Dyslexia in writing and speaking
Dyslexia: a problem in understanding sounds
Usually, when we talk about dyslexia, we think of people who confuse certain letters when they read or write. But this is only the tip of the iceberg! Dyslexia also affects the understanding of sounds that are spoken. What specialists call phonological representation. A new study to understand dyslexia
Thanks to a recent study by Bart Boets, we now know more about the importance of phonological representation. The clinical psychologist had dyslexics and controls listen to a series of different but relatively similar sounds such as "da-da-da-da-da" and "ba-ba-ba-ba-ba". Both groups were asked to differentiate the two sets. The result was that both the control group and the dyslexic group passed the exercise. There was no problem with sound processing as such in dyslexics. A problem with the speed of sound processing
The scientists did, however, highlight a difference between the two groups: the time it takes them to assimilate the difference between the sounds. The dyslexic people were on average slower to respond than the controls.
Using MRI, they observed the neural processes involved in this exercise. The conclusion was that this difference in speed was linked to poorer coordination between several areas of the brain involved in language processing. A better understanding of dyslexia for better treatment The interest of this study?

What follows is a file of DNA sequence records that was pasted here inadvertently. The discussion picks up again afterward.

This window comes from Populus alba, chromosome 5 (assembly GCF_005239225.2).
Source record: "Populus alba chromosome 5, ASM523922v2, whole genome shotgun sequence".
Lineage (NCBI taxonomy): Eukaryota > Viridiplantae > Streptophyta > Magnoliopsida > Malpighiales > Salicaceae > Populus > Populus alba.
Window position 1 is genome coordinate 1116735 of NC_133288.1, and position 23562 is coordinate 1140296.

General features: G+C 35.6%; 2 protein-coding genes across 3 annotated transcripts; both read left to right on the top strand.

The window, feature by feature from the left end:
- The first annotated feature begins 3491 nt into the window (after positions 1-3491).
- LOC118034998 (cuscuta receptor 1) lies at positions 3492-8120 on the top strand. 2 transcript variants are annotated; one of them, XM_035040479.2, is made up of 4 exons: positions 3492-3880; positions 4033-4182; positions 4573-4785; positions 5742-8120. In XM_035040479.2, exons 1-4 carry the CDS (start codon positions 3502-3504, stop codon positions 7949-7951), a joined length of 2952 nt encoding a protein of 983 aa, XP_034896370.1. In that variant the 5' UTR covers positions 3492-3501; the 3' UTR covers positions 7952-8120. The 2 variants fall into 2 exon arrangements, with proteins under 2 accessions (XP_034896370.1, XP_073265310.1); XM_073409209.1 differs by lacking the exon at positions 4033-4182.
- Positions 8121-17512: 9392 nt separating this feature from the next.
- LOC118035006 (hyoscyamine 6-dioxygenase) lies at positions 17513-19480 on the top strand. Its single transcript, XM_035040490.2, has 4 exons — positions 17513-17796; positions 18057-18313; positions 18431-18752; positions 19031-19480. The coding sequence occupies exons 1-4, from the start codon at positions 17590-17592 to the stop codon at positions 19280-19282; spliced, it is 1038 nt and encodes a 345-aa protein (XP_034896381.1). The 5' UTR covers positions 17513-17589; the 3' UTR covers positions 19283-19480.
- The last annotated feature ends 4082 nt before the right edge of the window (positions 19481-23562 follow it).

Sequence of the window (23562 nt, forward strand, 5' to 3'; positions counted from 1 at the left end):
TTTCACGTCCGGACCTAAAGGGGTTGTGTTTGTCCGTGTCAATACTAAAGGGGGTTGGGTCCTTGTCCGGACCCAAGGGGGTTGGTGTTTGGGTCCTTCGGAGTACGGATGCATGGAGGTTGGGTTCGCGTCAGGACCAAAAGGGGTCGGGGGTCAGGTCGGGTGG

It offers a better understanding of dyslexia. However, it is still too early for it to influence the treatment of dyslexic people. The results must first be confirmed in a larger group of adults and then in children. If they are confirmed, exercises related to the speed of sound processing could be integrated into the treatment. Towards a cure for dyslexia?
For Bart Boets, if these results are confirmed, we could also imagine a treatment based on electrical stimulation of the brain. This could restore good connectivity between the brain regions involved in dyslexia.
This is what the Tomatis method combined with Giger MD is about. Improve the phonological processing and connection between the brain regions involved in language processing.
Article published by Elise Dubuisson, health journalist on 17/02/2014 http://www.e-sante.fr/dyslexie-enfin-elucidee/actualite/20717
Sources: Marie Van Reybroeck, speech therapist and professor of psychological and educational sciences at UC. Boets, B. et al, Science 6 December 2013: Vol. 342 no. 6163 pp. 1251-1254. DOI: 10.1126/science.1244333